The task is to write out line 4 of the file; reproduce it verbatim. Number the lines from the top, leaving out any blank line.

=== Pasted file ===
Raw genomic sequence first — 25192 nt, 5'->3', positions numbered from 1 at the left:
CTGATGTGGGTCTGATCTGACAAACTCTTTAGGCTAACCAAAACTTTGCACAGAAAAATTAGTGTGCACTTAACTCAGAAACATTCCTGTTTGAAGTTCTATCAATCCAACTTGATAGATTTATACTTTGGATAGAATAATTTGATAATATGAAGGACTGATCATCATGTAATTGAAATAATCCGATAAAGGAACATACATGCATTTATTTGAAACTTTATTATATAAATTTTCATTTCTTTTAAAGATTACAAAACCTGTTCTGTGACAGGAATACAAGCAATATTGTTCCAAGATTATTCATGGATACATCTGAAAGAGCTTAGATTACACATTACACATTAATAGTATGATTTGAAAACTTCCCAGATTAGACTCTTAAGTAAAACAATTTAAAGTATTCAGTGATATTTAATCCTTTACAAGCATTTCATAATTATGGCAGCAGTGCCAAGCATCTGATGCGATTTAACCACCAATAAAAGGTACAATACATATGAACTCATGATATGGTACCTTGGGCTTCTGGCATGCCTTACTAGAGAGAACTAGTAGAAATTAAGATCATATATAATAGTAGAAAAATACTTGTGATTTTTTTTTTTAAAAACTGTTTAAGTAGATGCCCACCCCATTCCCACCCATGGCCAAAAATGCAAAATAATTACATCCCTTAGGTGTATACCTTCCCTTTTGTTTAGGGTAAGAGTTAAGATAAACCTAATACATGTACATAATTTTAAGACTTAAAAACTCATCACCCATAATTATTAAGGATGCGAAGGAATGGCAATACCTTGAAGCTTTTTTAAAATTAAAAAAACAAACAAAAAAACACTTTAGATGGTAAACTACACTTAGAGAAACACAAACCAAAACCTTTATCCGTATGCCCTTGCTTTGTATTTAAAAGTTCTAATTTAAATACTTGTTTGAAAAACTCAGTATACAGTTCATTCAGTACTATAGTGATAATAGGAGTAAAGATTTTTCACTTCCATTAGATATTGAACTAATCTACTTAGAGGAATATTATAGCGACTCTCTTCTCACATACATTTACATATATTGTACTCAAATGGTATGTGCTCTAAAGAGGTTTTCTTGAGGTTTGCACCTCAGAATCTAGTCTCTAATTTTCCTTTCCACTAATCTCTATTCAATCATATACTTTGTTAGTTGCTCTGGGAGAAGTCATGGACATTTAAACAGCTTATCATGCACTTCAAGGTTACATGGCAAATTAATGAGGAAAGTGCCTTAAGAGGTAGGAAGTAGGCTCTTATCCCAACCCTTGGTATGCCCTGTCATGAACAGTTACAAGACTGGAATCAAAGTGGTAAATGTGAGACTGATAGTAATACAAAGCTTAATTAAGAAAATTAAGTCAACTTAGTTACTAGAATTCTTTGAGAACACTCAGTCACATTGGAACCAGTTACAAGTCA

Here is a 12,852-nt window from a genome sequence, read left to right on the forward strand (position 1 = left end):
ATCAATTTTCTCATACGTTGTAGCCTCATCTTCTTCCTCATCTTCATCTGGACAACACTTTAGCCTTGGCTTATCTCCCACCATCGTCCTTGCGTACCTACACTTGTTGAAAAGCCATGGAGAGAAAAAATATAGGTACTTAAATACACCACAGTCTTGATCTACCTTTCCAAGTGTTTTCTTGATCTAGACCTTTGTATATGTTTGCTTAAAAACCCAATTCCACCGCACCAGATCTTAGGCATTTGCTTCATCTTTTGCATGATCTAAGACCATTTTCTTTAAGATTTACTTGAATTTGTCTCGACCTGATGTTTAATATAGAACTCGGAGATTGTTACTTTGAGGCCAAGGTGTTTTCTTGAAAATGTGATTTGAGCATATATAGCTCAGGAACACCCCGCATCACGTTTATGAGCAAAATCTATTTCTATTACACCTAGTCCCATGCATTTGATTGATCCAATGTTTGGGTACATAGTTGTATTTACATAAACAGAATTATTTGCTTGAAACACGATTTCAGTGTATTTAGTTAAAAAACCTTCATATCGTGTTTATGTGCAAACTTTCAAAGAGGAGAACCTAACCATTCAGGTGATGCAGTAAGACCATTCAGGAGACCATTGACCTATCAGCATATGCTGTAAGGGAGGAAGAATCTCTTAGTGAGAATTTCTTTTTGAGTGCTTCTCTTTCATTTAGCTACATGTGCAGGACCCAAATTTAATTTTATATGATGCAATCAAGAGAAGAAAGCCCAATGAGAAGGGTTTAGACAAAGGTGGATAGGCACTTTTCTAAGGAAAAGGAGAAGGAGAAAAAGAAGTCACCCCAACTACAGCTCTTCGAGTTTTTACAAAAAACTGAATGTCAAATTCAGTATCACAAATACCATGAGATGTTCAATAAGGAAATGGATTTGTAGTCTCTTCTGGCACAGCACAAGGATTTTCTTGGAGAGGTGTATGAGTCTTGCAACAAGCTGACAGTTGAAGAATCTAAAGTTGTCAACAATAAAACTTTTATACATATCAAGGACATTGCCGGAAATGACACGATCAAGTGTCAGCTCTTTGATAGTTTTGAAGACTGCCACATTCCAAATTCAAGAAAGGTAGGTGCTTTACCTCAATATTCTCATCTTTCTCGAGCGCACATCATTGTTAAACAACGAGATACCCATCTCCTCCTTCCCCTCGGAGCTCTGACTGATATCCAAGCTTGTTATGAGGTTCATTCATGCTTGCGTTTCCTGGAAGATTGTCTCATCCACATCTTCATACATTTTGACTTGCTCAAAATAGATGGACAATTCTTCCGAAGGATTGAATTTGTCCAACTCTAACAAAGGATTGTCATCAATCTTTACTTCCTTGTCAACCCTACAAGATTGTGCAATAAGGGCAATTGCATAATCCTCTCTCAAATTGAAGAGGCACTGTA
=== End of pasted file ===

ATCAATTTTCTCATACGTTGTAGCCTCATCTTCTTCCTCATCTTCATCTGGACAACACTTTAGCCTTGGCTTATCTCCCACCATCGTCCTTGCGTACCTACACTTGTTGAAAAGCCATGGAGAGAAAAAATATAGGTACTTAAATACACCACAGTCTTGATCTACCTTTCCAAGTGTTTTCTTGATCTAGACCTTTGTATATGTTTGCTTAAAAACCCAATTCCACCGCACCAGATCTTAGGCATTTGCTTCATCTTTTGCATGATCTAAGACCATTTTCTTTAAGATTTACTTGAATTTGTCTCGACCTGATGTTTAATATAGAACTCGGAGATTGTTACTTTGAGGCCAAGGTGTTTTCTTGAAAATGTGATTTGAGCATATATAGCTCAGGAACACCCCGCATCACGTTTATGAGCAAAATCTATTTCTATTACACCTAGTCCCATGCATTTGATTGATCCAATGTTTGGGTACATAGTTGTATTTACATAAACAGAATTATTTGCTTGAAACACGATTTCAGTGTATTTAGTTAAAAAACCTTCATATCGTGTTTATGTGCAAACTTTCAAAGAGGAGAACCTAACCATTCAGGTGATGCAGTAAGACCATTCAGGAGACCATTGACCTATCAGCATATGCTGTAAGGGAGGAAGAATCTCTTAGTGAGAATTTCTTTTTGAGTGCTTCTCTTTCATTTAGCTACATGTGCAGGACCCAAATTTAATTTTATATGATGCAATCAAGAGAAGAAAGCCCAATGAGAAGGGTTTAGACAAAGGTGGATAGGCACTTTTCTAAGGAAAAGGAGAAGGAGAAAAAGAAGTCACCCCAACTACAGCTCTTCGAGTTTTTACAAAAAACTGAATGTCAAATTCAGTATCACAAATACCATGAGATGTTCAATAAGGAAATGGATTTGTAGTCTCTTCTGGCACAGCACAAGGATTTTCTTGGAGAGGTGTATGAGTCTTGCAACAAGCTGACAGTTGAAGAATCTAAAGTTGTCAACAATAAAACTTTTATACATATCAAGGACATTGCCGGAAATGACACGATCAAGTGTCAGCTCTTTGATAGTTTTGAAGACTGCCACATTCCAAATTCAAGAAAGGTAGGTGCTTTACCTCAATATTCTCATCTTTCTCGAGCGCACATCATTGTTAAACAACGAGATACCCATCTCCTCCTTCCCCTCGGAGCTCTGACTGATATCCAAGCTTGTTATGAGGTTCATTCATGCTTGCGTTTCCTGGAAGATTGTCTCATCCACATCTTCATACATTTTGACTTGCTCAAAATAGATGGACAATTCTTCCGAAGGATTGAATTTGTCCAACTCTAACAAAGGATTGTCATCAATCTTTACTTCCTTGTCAACCCTACAAGATTGTGCAATAAGGGCAATTGCATAATCCTCTCTCAAATTGAAGAGGCACTGTA